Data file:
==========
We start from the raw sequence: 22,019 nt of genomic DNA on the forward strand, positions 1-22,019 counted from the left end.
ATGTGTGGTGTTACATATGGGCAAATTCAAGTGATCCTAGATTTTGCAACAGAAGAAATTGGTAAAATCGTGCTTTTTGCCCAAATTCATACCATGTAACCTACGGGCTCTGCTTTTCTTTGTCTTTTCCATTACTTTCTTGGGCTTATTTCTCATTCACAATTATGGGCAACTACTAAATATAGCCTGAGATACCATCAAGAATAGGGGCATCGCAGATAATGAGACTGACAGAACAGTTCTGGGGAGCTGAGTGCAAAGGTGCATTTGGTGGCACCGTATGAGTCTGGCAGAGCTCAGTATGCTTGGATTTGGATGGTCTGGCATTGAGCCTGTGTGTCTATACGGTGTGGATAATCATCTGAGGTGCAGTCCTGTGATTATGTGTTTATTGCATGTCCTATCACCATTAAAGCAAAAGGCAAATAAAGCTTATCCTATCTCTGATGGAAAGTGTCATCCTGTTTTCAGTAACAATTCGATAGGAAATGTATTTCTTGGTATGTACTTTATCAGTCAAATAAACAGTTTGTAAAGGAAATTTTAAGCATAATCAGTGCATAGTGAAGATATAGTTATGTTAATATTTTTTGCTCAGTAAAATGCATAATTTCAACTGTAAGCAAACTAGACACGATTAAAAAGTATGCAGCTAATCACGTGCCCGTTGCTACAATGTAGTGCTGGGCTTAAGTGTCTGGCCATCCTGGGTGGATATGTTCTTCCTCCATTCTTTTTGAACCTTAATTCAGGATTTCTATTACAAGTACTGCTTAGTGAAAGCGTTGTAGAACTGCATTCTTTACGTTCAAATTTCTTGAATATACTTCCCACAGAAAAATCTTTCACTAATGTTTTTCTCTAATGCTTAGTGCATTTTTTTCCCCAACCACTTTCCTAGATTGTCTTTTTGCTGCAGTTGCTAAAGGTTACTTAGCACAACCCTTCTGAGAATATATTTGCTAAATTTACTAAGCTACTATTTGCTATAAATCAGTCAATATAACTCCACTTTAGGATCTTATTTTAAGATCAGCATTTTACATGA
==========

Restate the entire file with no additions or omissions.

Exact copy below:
We start from the raw sequence: 22,019 nt of genomic DNA on the forward strand, positions 1-22,019 counted from the left end.
ATGTGTGGTGTTACATATGGGCAAATTCAAGTGATCCTAGATTTTGCAACAGAAGAAATTGGTAAAATCGTGCTTTTTGCCCAAATTCATACCATGTAACCTACGGGCTCTGCTTTTCTTTGTCTTTTCCATTACTTTCTTGGGCTTATTTCTCATTCACAATTATGGGCAACTACTAAATATAGCCTGAGATACCATCAAGAATAGGGGCATCGCAGATAATGAGACTGACAGAACAGTTCTGGGGAGCTGAGTGCAAAGGTGCATTTGGTGGCACCGTATGAGTCTGGCAGAGCTCAGTATGCTTGGATTTGGATGGTCTGGCATTGAGCCTGTGTGTCTATACGGTGTGGATAATCATCTGAGGTGCAGTCCTGTGATTATGTGTTTATTGCATGTCCTATCACCATTAAAGCAAAAGGCAAATAAAGCTTATCCTATCTCTGATGGAAAGTGTCATCCTGTTTTCAGTAACAATTCGATAGGAAATGTATTTCTTGGTATGTACTTTATCAGTCAAATAAACAGTTTGTAAAGGAAATTTTAAGCATAATCAGTGCATAGTGAAGATATAGTTATGTTAATATTTTTTGCTCAGTAAAATGCATAATTTCAACTGTAAGCAAACTAGACACGATTAAAAAGTATGCAGCTAATCACGTGCCCGTTGCTACAATGTAGTGCTGGGCTTAAGTGTCTGGCCATCCTGGGTGGATATGTTCTTCCTCCATTCTTTTTGAACCTTAATTCAGGATTTCTATTACAAGTACTGCTTAGTGAAAGCGTTGTAGAACTGCATTCTTTACGTTCAAATTTCTTGAATATACTTCCCACAGAAAAATCTTTCACTAATGTTTTTCTCTAATGCTTAGTGCATTTTTTTCCCCAACCACTTTCCTAGATTGTCTTTTTGCTGCAGTTGCTAAAGGTTACTTAGCACAACCCTTCTGAGAATATATTTGCTAAATTTACTAAGCTACTATTTGCTATAAATCAGTCAATATAACTCCACTTTAGGATCTTATTTTAAGATCAGCATTTTACATGA